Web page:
Log in

No account? Create an account

Spoiler etiquette - John C. Kirk — LiveJournal

Mar. 9th, 2007

10:27 pm - Spoiler etiquette

Previous Entry Share Next Entry


[User Picture]
Date:March 10th, 2007 06:28 pm (UTC)
Literally hundreds of media organisations worldwide have reported the news in question

Out of the first 20 results, item 7 (as of the time of writing) is an article about "Dodge's new super hero: The Avenger", i.e. a new car, and nothing to do with the recent death. Similarly, item 11 is a story about an exhibition of African men's dress and costume, attended by a guy who wrote the Captain America comic for a while. Item 18 is from a comics website, which is where I'd expect to read about the week's comics (i.e. I'd avoid it until I'd read those comics myself), and it's really talking about the reaction to the event from the big news organisations rather than actually reporting that news directly itself; in a similar way, I'd guess that lots of the local news sites are just repeating what they've heard on CNN. I haven't checked the full list of links, but I would be hesitant to say that there are actually hundreds of reports on this.

What else should the BBC and the rest of the media have reported, given that their judgement was that there would be significant interest in the story by the general public?

I don't really mind them reporting it, although if this was just a copy of a press release then I think they should state that clearly on the webpage. However, I do think that they should have waited for a while, to give people the opportunity to read the story "unspoilt" first. totherme wrote earlier: This may not be the "right" choice, but it's unlikely to even have occurred to the writer as a choice at all. That's what bothers me - the idea that the BBC would publish something without actually thinking about it.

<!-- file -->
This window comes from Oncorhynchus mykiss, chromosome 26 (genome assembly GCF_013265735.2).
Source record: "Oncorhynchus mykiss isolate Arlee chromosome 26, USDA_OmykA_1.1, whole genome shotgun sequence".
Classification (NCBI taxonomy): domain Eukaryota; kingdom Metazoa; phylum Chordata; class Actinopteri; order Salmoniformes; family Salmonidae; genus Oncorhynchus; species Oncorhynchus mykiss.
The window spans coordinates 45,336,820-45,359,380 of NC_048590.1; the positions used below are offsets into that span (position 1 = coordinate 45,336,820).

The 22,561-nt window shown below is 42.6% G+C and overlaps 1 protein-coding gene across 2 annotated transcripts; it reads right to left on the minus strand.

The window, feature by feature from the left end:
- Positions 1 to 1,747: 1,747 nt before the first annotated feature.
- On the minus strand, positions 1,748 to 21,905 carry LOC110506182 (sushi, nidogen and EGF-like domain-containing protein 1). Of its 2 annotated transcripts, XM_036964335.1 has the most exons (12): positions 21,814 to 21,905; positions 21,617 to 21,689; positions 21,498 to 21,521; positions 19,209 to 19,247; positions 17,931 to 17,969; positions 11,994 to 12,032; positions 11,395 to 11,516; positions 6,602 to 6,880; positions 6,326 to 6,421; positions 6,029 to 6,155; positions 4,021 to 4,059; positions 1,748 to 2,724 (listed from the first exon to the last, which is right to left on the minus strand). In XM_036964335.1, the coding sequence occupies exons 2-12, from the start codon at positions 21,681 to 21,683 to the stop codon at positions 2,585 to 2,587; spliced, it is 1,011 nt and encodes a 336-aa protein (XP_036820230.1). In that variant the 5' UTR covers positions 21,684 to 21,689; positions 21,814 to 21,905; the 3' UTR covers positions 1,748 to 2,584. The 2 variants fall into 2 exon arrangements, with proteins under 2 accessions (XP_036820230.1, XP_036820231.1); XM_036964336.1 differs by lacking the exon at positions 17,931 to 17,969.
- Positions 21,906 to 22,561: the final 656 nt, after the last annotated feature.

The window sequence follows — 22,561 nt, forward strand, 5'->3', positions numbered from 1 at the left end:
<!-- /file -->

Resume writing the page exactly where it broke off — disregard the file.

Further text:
However, to answer your question more directly, one useful piece of information would have been the issue number (Captain America #25) rather than just referring to "the latest edition". It's interesting that the article says "The latest edition will show the superhero dying" (my emphasis). That implies that they didn't realise the comic was actually available in shops yet, so they hadn't even given a 4 hour window for people to read it; they thought that they were announcing the news before it was possible for anyone to read the comic. Speaking of which, there's another idea - maybe the BBC should have tried to get hold of a copy themselves, so that they could read it before writing about it? Call me wacky, but that's the kind of basic research that I'd expect from a 9 year old writing a book report in English class, let alone a professional news organisation. If they'd sent someone along to the local comic shop, maybe it would then have occurred to them that the other customers would like to read the story without having the ending blurted out in advance.

I think the real problem here is the perception that news reporting is a race: you have to report things quickly, otherwise you'll get "scooped" by the competition. If you were hearing about this for the first time (as a non-comics reader), would there be really be that much difference between "Marvel is going to kill off Captain America next week" and "Marvel killed off Captain America last week"? I'd prefer to see respectable news organisations take their time, unless it's a life-threatening emergency situation.
(Reply) (Parent) (Thread)